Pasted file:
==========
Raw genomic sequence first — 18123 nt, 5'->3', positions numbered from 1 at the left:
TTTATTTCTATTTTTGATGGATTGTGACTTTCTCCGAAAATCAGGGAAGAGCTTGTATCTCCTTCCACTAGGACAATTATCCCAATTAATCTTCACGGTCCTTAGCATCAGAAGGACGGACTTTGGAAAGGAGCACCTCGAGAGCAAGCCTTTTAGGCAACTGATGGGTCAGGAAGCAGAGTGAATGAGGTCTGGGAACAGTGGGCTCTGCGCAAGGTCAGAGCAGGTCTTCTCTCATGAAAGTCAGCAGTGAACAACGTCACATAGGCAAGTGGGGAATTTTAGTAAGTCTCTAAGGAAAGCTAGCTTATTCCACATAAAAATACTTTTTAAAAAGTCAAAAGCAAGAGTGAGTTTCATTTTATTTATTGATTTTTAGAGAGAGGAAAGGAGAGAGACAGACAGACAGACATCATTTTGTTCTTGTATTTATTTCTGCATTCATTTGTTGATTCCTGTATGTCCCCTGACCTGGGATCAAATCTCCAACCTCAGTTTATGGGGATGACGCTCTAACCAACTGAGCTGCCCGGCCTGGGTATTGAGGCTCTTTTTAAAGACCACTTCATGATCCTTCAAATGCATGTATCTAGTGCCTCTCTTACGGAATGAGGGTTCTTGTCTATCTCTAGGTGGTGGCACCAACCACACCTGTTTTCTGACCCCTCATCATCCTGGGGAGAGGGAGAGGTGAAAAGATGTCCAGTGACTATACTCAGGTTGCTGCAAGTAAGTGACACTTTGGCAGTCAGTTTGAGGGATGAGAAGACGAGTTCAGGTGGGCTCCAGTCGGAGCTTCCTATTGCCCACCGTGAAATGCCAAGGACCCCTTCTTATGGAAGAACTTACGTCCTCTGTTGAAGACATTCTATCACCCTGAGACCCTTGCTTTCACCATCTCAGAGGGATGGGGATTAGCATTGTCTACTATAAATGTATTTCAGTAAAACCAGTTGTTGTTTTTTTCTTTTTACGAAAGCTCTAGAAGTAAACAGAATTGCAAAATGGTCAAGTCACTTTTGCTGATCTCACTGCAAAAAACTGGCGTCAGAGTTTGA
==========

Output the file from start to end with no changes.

Raw genomic sequence first — 18123 nt, 5'->3', positions numbered from 1 at the left:
TTTATTTCTATTTTTGATGGATTGTGACTTTCTCCGAAAATCAGGGAAGAGCTTGTATCTCCTTCCACTAGGACAATTATCCCAATTAATCTTCACGGTCCTTAGCATCAGAAGGACGGACTTTGGAAAGGAGCACCTCGAGAGCAAGCCTTTTAGGCAACTGATGGGTCAGGAAGCAGAGTGAATGAGGTCTGGGAACAGTGGGCTCTGCGCAAGGTCAGAGCAGGTCTTCTCTCATGAAAGTCAGCAGTGAACAACGTCACATAGGCAAGTGGGGAATTTTAGTAAGTCTCTAAGGAAAGCTAGCTTATTCCACATAAAAATACTTTTTAAAAAGTCAAAAGCAAGAGTGAGTTTCATTTTATTTATTGATTTTTAGAGAGAGGAAAGGAGAGAGACAGACAGACAGACATCATTTTGTTCTTGTATTTATTTCTGCATTCATTTGTTGATTCCTGTATGTCCCCTGACCTGGGATCAAATCTCCAACCTCAGTTTATGGGGATGACGCTCTAACCAACTGAGCTGCCCGGCCTGGGTATTGAGGCTCTTTTTAAAGACCACTTCATGATCCTTCAAATGCATGTATCTAGTGCCTCTCTTACGGAATGAGGGTTCTTGTCTATCTCTAGGTGGTGGCACCAACCACACCTGTTTTCTGACCCCTCATCATCCTGGGGAGAGGGAGAGGTGAAAAGATGTCCAGTGACTATACTCAGGTTGCTGCAAGTAAGTGACACTTTGGCAGTCAGTTTGAGGGATGAGAAGACGAGTTCAGGTGGGCTCCAGTCGGAGCTTCCTATTGCCCACCGTGAAATGCCAAGGACCCCTTCTTATGGAAGAACTTACGTCCTCTGTTGAAGACATTCTATCACCCTGAGACCCTTGCTTTCACCATCTCAGAGGGATGGGGATTAGCATTGTCTACTATAAATGTATTTCAGTAAAACCAGTTGTTGTTTTTTTCTTTTTACGAAAGCTCTAGAAGTAAACAGAATTGCAAAATGGTCAAGTCACTTTTGCTGATCTCACTGCAAAAAACTGGCGTCAGAGTTTGA